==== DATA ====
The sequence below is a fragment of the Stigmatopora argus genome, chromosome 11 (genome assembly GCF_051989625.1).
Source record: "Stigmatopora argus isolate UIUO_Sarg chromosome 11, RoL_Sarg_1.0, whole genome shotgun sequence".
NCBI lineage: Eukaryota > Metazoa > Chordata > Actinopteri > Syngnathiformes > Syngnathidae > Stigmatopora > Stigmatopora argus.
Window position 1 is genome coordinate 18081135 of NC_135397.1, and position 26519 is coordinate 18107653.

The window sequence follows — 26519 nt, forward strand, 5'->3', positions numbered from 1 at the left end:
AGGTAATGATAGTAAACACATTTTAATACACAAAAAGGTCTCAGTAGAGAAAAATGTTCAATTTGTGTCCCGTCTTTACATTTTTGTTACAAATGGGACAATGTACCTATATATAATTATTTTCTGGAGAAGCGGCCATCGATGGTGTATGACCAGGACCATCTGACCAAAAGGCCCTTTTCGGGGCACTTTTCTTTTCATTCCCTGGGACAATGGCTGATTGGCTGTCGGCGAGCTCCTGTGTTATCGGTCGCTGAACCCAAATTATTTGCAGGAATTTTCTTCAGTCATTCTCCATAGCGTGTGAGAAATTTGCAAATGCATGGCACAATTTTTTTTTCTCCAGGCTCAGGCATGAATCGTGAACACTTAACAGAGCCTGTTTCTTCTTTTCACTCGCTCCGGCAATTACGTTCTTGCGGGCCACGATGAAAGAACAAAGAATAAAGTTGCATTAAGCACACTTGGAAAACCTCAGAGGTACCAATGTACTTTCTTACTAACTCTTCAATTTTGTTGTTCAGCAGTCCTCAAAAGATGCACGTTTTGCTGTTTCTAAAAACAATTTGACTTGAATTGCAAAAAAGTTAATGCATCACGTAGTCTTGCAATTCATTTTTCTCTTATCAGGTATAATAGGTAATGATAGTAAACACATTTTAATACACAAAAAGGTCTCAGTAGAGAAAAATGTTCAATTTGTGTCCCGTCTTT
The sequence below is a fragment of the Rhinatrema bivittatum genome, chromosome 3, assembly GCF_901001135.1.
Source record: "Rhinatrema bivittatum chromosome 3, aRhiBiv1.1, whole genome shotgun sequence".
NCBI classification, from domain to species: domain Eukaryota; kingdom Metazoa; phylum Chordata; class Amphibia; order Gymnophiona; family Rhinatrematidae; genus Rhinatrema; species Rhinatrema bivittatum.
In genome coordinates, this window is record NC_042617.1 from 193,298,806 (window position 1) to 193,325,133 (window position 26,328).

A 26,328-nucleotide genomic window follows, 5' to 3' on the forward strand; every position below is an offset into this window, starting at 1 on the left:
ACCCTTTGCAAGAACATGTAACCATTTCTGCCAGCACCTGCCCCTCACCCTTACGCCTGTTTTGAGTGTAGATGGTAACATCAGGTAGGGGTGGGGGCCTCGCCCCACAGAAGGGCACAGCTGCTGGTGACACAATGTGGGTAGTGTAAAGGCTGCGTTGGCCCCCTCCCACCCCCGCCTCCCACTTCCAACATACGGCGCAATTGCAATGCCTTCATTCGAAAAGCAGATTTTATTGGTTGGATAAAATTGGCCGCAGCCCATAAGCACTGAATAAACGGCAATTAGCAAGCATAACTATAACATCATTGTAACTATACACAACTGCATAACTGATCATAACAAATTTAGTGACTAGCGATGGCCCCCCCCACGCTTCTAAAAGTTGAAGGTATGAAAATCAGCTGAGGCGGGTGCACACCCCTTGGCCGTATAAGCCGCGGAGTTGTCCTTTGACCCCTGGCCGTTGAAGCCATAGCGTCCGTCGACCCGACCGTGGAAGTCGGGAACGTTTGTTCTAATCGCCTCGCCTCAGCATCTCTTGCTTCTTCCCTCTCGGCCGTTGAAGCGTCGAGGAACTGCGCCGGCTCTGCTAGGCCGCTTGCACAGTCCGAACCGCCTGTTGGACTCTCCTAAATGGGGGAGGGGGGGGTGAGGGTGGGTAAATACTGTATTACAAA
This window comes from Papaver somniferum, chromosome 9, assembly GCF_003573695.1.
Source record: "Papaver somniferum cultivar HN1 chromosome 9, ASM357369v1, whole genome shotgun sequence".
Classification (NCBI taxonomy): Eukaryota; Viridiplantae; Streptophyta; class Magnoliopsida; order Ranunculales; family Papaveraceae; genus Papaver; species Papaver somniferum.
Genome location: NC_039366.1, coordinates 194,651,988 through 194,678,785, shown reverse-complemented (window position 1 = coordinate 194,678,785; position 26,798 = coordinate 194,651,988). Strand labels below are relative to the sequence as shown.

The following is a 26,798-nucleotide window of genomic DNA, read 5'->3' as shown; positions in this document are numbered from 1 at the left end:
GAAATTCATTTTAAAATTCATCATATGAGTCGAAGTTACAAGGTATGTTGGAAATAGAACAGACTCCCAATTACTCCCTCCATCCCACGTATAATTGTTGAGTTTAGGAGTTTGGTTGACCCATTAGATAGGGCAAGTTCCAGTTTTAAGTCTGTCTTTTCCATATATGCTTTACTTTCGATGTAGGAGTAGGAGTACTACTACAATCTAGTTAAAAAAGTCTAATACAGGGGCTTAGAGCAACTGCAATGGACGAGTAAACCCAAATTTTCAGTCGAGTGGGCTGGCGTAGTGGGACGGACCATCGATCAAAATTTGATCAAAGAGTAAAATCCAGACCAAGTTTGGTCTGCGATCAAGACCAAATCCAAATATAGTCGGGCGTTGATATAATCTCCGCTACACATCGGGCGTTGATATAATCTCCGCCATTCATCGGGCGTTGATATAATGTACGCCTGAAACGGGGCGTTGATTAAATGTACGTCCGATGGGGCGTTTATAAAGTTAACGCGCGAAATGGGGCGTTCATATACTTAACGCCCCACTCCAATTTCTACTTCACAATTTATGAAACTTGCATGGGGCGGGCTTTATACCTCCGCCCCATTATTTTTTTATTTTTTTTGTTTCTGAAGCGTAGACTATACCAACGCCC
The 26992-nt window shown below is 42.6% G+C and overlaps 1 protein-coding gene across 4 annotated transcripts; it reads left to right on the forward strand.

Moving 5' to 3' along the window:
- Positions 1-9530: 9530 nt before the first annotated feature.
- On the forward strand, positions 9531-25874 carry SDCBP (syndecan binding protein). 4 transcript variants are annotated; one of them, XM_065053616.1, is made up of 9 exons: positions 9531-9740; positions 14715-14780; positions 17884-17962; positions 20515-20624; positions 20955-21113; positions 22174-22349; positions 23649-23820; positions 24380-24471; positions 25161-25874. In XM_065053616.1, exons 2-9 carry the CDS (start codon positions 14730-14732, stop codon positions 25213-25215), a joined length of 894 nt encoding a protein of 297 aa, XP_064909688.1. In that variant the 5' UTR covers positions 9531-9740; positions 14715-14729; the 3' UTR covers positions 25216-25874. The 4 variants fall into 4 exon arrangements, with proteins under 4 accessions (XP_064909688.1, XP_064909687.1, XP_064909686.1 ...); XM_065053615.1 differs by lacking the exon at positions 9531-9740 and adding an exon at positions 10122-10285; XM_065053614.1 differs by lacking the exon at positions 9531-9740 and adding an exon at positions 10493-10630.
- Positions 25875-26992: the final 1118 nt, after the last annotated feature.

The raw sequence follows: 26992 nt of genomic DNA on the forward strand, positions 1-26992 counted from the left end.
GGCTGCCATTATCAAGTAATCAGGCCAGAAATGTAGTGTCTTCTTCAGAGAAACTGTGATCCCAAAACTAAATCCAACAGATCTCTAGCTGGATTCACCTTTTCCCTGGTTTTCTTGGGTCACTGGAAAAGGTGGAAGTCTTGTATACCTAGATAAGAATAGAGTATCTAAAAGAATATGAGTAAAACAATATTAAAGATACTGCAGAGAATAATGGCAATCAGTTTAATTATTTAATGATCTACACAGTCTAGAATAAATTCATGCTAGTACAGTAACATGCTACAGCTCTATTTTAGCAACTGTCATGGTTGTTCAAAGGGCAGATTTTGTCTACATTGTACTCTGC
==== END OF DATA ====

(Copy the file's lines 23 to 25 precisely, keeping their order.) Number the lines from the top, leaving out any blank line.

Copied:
- Positions 25875-26992: the final 1118 nt, after the last annotated feature.

The raw sequence follows: 26992 nt of genomic DNA on the forward strand, positions 1-26992 counted from the left end.
GGCTGCCATTATCAAGTAATCAGGCCAGAAATGTAGTGTCTTCTTCAGAGAAACTGTGATCCCAAAACTAAATCCAACAGATCTCTAGCTGGATTCACCTTTTCCCTGGTTTTCTTGGGTCACTGGAAAAGGTGGAAGTCTTGTATACCTAGATAAGAATAGAGTATCTAAAAGAATATGAGTAAAACAATATTAAAGATACTGCAGAGAATAATGGCAATCAGTTTAATTATTTAATGATCTACACAGTCTAGAATAAATTCATGCTAGTACAGTAACATGCTACAGCTCTATTTTAGCAACTGTCATGGTTGTTCAAAGGGCAGATTTTGTCTACATTGTACTCTGC